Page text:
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October 1966

Osteogenic Sarcoma of the Mandible

Author Affiliations

From the Department of Otolaryngology and Maxillofacial Surgery, University of Cincinnati.

Arch Otolaryngol. 1966;84(4):439-440. doi:10.1001/archotol.1966.00760030441014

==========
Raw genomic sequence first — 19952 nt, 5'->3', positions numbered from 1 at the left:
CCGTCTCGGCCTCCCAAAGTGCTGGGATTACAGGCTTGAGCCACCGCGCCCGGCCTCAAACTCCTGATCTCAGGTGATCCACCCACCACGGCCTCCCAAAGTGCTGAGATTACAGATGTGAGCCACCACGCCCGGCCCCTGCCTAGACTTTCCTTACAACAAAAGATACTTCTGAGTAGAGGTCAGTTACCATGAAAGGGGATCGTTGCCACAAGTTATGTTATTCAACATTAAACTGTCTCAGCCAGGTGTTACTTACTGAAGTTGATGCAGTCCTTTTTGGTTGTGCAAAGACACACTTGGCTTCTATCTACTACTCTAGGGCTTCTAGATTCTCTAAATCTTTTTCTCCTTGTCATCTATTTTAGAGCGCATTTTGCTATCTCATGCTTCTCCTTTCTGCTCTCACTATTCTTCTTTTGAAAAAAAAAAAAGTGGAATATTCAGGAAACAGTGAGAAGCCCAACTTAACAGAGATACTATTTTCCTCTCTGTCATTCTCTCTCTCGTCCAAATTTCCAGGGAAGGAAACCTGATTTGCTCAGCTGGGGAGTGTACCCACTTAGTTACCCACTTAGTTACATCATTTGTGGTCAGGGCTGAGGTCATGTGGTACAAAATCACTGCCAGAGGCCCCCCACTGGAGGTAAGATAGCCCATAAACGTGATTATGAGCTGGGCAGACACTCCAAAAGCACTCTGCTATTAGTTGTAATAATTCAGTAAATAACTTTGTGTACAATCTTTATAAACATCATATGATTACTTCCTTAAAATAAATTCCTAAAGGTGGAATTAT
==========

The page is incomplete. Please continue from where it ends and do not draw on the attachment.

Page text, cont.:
BOYD'S textbook of surgical pathology1 describes osteogenic sarcoma as the most common, most malignant bone tumor. Generally speaking, this tumor is most common during the second decade of life, but it can appear at any age. It is rare after the age of 50 and is more often seen in men than women, with a ratio of about two to one. It is most commonly found at the ends of the shafts of long bones, the femur being the most likely bone to be involved, followed by the tibia and the humerus, respectively. Previous radiation and trauma may cause predisposition to this lesion, and it may develop in patients with Paget's disease of the bone. It metastasizes via the bloodstream with only occasional involvement of lymph nodes. The most common site for a metastatic lesion to occur is the lung. It rarely metastasizes to other bones, seldom invades the